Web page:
- Get into a table top position (on your hands and knees) before lifting your core up and down for 50 seconds.
- With your head and shoulders on the floor, raise your bum, core and thighs for 50 seconds with your arms under your back and your fingers laced.
Staying in this position takes a bit of concentration, but I found that this really stretched my back well and left me feeling as though I had done it some good.
All four twist
- Go into table top, keeping one hand on the ground as you twist to the opposite side.
- Raising the other arm and looking up to the sky. You continue with one arm for 25 seconds and then swap. If you want to make this more tricky, alternate between left to right every few seconds.
As a big fan of yoga, I was already familiar with the ab stretch because it’s almost exactly the same as the classic cobra pose. Holding this pose for 50 seconds was a little tricky at first and my arms did shake, but it got easier as the days went on.
- Lie on your front with your forearms resting on the ground. Extend to raise your chest and core, stretching your stomach and back as you look up.
Down dog twist
Much like the downward facing dog, this twist exercise really pulls on your back – which is such a great feeling after being hunched over a laptop all day.
- Get into downward dog by starting off standing.
- Bending the knees, lean forwards to bring your hands to the floor and walk them forward until you’re in a kind of triangle with your bum in the air, your arms straight and your knees softly bent.
- Take your right hand off the floor and stretch to touch your left toes (keeping your other hand firmly on the ground). Hold for 25 seconds.
- Now go back to downward dog and repeat on the other side for 25 seconds.
Back squeeze pulse
- Lie on your stomach with your chest and core slightly raised.
- Move your arms out in front of you, bring back and then squeeze together in a pulsating movement for three repetitions before moving your arms back and forth, continuing the process for 50 seconds.
This exercise burns a little but really helps to loosen up your shoulders.
Still lying on the floor on your front, back swimming takes a lot of stamina and can feel exhausting, but it’s such a good exercise for your back and core.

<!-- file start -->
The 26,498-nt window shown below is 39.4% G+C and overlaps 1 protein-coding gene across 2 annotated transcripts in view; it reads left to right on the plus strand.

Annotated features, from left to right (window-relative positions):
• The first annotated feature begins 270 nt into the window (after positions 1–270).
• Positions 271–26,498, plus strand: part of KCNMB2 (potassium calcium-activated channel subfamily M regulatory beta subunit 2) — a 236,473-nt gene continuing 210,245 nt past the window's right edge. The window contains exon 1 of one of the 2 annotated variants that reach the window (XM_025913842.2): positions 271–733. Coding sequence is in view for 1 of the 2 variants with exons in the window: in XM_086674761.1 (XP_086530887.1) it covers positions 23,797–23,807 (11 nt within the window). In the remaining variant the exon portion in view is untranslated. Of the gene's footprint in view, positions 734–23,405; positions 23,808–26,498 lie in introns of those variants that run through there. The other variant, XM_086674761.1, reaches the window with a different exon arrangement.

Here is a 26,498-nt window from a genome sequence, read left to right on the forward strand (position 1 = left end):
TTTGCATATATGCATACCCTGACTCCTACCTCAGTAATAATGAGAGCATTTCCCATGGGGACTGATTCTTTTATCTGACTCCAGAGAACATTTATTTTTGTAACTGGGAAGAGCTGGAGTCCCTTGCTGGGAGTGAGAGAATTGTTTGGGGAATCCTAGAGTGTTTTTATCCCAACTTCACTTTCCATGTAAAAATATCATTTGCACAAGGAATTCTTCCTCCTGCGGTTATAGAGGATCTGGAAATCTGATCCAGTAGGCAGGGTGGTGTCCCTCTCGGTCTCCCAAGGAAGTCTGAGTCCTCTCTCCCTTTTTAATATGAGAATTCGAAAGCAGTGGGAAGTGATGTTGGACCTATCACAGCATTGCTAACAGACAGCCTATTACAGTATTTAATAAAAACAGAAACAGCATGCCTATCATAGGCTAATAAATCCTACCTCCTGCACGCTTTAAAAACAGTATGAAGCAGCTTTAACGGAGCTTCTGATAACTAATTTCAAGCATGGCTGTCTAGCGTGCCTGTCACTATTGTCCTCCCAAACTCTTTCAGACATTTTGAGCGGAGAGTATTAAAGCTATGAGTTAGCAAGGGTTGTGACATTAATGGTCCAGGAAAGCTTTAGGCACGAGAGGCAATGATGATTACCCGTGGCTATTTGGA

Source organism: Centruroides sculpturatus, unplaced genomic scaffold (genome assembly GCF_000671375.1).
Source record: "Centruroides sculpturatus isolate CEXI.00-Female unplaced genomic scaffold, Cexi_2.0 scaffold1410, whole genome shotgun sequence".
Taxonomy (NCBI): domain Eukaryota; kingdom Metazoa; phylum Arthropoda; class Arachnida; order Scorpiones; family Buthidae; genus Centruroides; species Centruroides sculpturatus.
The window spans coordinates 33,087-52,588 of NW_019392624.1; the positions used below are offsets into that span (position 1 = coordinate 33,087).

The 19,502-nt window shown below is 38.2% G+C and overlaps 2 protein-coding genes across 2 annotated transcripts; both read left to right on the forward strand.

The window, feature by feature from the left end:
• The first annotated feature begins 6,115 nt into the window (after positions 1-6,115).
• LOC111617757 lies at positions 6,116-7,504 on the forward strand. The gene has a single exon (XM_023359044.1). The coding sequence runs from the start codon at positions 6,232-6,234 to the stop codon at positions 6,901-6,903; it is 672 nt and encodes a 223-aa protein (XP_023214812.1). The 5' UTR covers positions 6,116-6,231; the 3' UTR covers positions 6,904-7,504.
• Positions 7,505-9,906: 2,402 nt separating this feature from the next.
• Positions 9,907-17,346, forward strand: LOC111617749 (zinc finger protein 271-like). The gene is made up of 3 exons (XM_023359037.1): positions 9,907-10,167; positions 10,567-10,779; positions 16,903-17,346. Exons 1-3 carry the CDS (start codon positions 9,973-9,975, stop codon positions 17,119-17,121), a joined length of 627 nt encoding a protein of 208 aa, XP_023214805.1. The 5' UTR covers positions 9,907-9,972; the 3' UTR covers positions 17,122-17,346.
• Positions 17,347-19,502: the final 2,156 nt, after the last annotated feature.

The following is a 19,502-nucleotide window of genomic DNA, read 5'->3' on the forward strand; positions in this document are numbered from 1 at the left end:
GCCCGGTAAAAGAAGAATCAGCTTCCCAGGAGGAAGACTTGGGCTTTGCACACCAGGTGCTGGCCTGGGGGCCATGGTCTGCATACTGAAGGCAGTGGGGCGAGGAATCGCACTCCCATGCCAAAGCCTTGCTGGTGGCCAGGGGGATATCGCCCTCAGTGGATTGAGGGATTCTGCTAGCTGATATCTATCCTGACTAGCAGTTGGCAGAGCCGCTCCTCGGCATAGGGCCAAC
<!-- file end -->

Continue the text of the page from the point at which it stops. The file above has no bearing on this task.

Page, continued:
- Lying on the floor with your legs and core slightly raised, put your arms out in front of you before mimicking a breast stroke motion over and over for 50 seconds.
With this move you can really feel your shoulders rotating and your back squeezing in the middle.
Cat cow tap
Lastly, the cat cow tap is a really great move to end on. This exercise releases almost all the tension built up throughout the workout.
- Kneeling down with your hands on the floor in front of you, round your back and then breathe deeply before arching it in and out.
- The rest of the exercise consists of raising one leg, reaching for it with the opposite hand and then arching your back and breathing out.
- You alternate sides for the full 50 seconds.
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The first time I completed the full workout, I was absolutely exhausted and felt burnt out. But by the time week one had come to a close, I was in the swing of things and felt rejuvenated and refreshed. The movements soon became second nature, and each day, my back felt a little better.
By the end of the entire month of following Emi’s routine, I was shocked at how far I had come. After work every day, I would stop for a break before heading to my room to practise this routine, and one month on, I was almost pain free. I still do the routine every day and will probably continue to do so for the foreseeable because not only is it super easy to fit into my day-to-day life, but it actually works.
Even taking a one-minute break from my desk in the middle of the day to do one of these exercises for 50 seconds has proved to be a game changer. So, what are you waiting for?
Got a bad back? Check out our library of 15-minute mobility classes designed to lengthen, strengthen and release.
Images: Getty/author’s own